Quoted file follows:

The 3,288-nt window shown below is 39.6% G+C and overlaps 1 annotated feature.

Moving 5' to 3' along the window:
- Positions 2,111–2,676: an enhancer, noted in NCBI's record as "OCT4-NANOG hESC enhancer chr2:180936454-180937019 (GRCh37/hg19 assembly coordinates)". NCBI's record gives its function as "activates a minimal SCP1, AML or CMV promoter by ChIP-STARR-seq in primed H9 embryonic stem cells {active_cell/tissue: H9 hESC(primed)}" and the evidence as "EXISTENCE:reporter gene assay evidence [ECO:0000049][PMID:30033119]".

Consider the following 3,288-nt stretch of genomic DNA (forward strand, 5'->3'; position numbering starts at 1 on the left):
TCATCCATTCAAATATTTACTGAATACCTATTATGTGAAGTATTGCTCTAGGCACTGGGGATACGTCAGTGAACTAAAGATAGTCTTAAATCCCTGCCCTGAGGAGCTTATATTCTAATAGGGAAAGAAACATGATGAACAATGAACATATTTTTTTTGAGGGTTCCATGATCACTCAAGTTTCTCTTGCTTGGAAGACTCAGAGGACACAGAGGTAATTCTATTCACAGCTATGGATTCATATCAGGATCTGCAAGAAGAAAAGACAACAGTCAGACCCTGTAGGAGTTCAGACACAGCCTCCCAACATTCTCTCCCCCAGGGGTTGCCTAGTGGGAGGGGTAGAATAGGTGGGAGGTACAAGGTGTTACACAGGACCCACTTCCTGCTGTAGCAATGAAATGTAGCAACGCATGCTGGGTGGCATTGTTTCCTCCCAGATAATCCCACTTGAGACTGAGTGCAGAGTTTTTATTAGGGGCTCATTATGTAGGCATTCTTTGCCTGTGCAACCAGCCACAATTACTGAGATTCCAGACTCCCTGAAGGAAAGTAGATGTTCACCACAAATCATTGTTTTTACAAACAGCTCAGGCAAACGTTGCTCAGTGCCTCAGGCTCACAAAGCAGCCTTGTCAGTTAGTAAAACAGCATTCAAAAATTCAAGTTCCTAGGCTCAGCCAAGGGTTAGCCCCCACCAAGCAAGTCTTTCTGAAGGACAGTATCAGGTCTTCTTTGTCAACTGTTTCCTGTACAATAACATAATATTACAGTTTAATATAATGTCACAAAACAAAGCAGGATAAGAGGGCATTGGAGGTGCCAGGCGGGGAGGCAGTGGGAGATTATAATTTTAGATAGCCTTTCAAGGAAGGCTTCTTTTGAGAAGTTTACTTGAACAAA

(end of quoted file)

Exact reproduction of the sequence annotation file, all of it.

The 3,288-nt window shown below is 39.6% G+C and overlaps 1 annotated feature.

Moving 5' to 3' along the window:
- Positions 2,111–2,676: an enhancer, noted in NCBI's record as "OCT4-NANOG hESC enhancer chr2:180936454-180937019 (GRCh37/hg19 assembly coordinates)". NCBI's record gives its function as "activates a minimal SCP1, AML or CMV promoter by ChIP-STARR-seq in primed H9 embryonic stem cells {active_cell/tissue: H9 hESC(primed)}" and the evidence as "EXISTENCE:reporter gene assay evidence [ECO:0000049][PMID:30033119]".

Consider the following 3,288-nt stretch of genomic DNA (forward strand, 5'->3'; position numbering starts at 1 on the left):
TCATCCATTCAAATATTTACTGAATACCTATTATGTGAAGTATTGCTCTAGGCACTGGGGATACGTCAGTGAACTAAAGATAGTCTTAAATCCCTGCCCTGAGGAGCTTATATTCTAATAGGGAAAGAAACATGATGAACAATGAACATATTTTTTTTGAGGGTTCCATGATCACTCAAGTTTCTCTTGCTTGGAAGACTCAGAGGACACAGAGGTAATTCTATTCACAGCTATGGATTCATATCAGGATCTGCAAGAAGAAAAGACAACAGTCAGACCCTGTAGGAGTTCAGACACAGCCTCCCAACATTCTCTCCCCCAGGGGTTGCCTAGTGGGAGGGGTAGAATAGGTGGGAGGTACAAGGTGTTACACAGGACCCACTTCCTGCTGTAGCAATGAAATGTAGCAACGCATGCTGGGTGGCATTGTTTCCTCCCAGATAATCCCACTTGAGACTGAGTGCAGAGTTTTTATTAGGGGCTCATTATGTAGGCATTCTTTGCCTGTGCAACCAGCCACAATTACTGAGATTCCAGACTCCCTGAAGGAAAGTAGATGTTCACCACAAATCATTGTTTTTACAAACAGCTCAGGCAAACGTTGCTCAGTGCCTCAGGCTCACAAAGCAGCCTTGTCAGTTAGTAAAACAGCATTCAAAAATTCAAGTTCCTAGGCTCAGCCAAGGGTTAGCCCCCACCAAGCAAGTCTTTCTGAAGGACAGTATCAGGTCTTCTTTGTCAACTGTTTCCTGTACAATAACATAATATTACAGTTTAATATAATGTCACAAAACAAAGCAGGATAAGAGGGCATTGGAGGTGCCAGGCGGGGAGGCAGTGGGAGATTATAATTTTAGATAGCCTTTCAAGGAAGGCTTCTTTTGAGAAGTTTACTTGAACAAA